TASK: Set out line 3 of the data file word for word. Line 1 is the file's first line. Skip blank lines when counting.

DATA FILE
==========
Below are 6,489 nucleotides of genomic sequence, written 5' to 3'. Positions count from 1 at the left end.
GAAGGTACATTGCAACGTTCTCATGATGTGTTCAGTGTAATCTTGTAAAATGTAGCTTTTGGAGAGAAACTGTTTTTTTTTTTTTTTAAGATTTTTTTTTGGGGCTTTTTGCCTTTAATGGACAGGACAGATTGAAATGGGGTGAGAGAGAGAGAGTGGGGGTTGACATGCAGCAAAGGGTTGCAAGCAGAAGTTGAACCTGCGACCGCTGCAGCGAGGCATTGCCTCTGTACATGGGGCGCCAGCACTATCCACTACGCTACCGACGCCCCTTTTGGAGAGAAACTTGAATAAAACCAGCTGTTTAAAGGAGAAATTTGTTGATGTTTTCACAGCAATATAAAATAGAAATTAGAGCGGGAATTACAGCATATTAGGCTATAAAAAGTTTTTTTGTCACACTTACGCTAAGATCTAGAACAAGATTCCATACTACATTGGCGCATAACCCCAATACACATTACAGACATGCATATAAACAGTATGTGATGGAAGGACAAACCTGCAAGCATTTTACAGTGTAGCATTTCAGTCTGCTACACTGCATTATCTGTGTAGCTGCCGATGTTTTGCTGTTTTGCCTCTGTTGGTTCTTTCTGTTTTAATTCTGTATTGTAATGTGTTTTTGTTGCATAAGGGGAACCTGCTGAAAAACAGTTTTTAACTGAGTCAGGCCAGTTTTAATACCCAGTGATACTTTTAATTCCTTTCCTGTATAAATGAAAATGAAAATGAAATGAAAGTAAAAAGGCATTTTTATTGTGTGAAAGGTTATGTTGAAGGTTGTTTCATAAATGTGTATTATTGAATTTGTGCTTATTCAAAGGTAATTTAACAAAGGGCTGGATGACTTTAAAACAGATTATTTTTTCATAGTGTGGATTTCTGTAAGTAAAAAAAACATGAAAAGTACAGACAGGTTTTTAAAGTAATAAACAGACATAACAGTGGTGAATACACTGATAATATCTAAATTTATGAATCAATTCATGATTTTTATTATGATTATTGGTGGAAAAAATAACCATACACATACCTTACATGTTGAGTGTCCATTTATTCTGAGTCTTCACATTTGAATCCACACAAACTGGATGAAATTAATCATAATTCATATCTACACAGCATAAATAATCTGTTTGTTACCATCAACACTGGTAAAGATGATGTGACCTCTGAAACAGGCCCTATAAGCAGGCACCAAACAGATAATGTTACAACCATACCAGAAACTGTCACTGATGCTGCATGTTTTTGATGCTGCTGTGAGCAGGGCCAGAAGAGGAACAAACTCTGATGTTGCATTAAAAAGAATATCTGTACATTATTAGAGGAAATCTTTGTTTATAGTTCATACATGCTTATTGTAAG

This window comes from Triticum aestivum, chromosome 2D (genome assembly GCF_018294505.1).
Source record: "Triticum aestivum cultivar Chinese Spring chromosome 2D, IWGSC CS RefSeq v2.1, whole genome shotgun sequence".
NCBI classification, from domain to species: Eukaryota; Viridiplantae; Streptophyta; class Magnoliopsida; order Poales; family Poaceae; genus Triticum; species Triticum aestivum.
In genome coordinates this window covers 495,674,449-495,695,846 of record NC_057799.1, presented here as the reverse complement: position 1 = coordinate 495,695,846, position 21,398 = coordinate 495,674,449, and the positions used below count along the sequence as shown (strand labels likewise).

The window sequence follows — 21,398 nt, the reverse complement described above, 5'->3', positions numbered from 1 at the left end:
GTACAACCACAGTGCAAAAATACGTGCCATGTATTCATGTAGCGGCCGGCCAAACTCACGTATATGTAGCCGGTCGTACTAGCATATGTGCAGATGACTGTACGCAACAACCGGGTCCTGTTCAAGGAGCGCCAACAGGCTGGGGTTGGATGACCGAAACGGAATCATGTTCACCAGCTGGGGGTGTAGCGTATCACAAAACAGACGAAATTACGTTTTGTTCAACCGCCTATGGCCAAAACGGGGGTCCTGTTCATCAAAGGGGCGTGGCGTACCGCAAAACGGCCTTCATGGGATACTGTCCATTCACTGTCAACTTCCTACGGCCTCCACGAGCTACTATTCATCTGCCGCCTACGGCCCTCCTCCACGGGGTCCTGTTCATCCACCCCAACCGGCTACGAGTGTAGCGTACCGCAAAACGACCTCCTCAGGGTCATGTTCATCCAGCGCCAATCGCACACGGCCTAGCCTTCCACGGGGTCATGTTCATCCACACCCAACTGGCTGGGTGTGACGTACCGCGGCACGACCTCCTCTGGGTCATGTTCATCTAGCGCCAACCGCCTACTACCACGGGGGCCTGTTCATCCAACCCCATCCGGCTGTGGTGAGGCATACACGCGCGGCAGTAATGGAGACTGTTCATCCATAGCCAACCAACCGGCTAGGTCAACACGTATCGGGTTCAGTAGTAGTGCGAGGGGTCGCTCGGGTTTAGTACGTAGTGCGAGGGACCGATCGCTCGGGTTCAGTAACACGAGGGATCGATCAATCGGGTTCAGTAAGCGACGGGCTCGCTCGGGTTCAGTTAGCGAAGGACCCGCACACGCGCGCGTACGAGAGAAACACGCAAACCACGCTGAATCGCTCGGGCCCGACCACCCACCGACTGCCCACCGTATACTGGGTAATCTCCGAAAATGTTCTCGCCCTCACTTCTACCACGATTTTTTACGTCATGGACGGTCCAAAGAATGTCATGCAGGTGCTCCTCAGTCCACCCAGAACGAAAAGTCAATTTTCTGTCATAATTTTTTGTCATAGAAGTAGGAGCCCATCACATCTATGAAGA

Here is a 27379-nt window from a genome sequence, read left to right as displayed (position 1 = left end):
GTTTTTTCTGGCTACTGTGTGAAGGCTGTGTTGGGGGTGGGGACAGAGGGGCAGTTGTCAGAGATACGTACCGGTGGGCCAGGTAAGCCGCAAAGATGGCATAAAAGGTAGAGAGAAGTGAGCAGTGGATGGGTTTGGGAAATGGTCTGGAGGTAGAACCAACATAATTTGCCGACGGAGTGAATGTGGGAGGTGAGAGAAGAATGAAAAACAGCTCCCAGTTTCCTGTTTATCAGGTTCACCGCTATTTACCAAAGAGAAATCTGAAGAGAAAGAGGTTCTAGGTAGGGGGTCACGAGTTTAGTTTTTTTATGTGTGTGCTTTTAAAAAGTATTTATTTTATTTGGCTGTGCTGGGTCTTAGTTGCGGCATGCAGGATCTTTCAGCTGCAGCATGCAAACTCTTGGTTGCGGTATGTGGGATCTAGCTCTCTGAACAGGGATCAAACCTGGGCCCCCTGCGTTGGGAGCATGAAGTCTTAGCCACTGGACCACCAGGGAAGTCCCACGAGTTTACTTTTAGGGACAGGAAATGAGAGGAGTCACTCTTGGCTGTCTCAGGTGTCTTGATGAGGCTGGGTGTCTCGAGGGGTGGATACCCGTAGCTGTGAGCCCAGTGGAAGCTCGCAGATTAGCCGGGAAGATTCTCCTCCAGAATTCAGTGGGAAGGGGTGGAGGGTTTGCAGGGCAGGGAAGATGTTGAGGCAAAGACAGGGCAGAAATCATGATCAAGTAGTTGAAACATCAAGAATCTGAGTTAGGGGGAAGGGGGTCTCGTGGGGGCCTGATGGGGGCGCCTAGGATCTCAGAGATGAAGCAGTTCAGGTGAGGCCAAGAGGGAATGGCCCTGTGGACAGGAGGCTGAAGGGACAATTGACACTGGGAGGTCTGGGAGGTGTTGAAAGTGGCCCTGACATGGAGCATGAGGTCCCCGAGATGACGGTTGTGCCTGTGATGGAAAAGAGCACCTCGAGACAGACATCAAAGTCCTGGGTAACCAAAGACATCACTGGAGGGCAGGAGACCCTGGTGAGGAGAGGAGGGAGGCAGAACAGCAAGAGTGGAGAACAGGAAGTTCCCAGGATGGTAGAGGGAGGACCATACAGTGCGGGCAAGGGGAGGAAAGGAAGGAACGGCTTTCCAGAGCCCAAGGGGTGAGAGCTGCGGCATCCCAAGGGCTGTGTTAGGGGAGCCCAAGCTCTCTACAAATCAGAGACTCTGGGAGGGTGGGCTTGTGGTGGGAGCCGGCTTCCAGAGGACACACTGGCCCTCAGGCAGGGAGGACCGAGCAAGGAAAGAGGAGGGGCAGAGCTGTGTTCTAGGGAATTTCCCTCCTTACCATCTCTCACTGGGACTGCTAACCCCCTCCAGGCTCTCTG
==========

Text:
This window comes from Triticum aestivum, chromosome 2D (genome assembly GCF_018294505.1).